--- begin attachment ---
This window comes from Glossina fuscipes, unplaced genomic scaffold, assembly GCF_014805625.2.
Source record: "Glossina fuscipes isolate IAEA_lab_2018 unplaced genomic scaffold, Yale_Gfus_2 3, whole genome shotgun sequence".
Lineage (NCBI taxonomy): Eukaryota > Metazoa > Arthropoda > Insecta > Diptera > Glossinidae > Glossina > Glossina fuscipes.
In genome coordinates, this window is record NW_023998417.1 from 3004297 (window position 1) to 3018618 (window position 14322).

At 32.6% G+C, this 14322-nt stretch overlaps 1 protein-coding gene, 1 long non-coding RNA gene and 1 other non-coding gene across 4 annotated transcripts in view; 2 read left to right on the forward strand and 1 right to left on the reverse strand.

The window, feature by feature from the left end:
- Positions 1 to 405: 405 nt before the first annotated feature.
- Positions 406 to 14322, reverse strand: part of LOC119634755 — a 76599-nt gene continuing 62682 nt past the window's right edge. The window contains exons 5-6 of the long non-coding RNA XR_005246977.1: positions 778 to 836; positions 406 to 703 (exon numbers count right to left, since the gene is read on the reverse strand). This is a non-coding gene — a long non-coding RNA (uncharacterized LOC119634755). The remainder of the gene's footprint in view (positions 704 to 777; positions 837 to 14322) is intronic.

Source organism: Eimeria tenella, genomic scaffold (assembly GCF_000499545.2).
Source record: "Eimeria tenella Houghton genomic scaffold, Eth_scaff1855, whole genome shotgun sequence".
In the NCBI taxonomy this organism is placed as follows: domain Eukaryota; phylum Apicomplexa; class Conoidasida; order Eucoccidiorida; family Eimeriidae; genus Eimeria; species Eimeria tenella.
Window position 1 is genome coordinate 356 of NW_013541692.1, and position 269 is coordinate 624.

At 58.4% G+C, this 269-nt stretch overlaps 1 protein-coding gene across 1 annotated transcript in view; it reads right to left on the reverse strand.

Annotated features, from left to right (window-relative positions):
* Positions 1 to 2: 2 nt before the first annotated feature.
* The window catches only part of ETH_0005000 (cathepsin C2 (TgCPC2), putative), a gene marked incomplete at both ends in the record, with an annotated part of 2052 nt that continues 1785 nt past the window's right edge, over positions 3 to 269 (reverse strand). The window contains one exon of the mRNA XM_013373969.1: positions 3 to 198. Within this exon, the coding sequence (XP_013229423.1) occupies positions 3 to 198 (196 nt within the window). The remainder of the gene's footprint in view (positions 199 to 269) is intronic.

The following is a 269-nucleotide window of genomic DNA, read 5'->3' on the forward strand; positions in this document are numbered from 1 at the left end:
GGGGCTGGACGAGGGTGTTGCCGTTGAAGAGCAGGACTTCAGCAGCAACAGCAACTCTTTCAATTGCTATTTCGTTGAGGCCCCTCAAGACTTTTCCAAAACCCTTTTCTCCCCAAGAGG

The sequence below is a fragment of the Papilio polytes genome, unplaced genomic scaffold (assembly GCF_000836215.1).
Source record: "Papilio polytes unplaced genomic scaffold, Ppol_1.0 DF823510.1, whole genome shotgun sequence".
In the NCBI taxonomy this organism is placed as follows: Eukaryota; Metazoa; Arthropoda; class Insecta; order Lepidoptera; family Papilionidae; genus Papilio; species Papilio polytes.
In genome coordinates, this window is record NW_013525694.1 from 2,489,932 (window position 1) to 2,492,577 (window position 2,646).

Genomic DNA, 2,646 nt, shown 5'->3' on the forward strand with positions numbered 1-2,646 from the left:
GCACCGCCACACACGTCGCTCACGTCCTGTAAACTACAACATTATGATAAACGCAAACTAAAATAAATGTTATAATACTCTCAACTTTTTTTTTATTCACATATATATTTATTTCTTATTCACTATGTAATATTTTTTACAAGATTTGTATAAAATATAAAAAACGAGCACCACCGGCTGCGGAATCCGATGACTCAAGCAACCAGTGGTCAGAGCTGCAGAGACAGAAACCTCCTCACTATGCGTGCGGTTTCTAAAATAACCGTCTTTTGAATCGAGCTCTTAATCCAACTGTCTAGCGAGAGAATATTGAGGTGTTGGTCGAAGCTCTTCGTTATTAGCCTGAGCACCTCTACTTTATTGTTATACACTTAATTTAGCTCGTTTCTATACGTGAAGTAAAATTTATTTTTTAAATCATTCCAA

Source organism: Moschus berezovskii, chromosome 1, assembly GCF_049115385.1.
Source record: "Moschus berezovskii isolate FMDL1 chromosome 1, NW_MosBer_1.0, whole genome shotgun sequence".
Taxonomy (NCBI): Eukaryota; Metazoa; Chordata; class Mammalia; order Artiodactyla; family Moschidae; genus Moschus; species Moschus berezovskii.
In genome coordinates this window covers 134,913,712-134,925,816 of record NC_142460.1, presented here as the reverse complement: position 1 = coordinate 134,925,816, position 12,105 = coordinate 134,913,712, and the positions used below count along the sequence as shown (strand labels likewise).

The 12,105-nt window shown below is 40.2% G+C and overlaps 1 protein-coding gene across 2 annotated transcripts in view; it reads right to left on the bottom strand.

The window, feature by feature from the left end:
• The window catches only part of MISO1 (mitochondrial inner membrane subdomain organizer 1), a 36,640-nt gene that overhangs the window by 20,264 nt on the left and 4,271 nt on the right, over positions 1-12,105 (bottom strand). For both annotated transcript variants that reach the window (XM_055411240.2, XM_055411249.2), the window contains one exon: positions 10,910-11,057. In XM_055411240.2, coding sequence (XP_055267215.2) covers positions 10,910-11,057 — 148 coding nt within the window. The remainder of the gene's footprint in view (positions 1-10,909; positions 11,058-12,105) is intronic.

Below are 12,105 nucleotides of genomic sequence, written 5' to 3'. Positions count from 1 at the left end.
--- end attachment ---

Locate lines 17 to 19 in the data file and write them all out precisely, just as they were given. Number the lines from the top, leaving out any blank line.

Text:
The following is a 269-nucleotide window of genomic DNA, read 5'->3' on the forward strand; positions in this document are numbered from 1 at the left end:
GGGGCTGGACGAGGGTGTTGCCGTTGAAGAGCAGGACTTCAGCAGCAACAGCAACTCTTTCAATTGCTATTTCGTTGAGGCCCCTCAAGACTTTTCCAAAACCCTTTTCTCCCCAAGAGG

The sequence below is a fragment of the Papilio polytes genome, unplaced genomic scaffold (assembly GCF_000836215.1).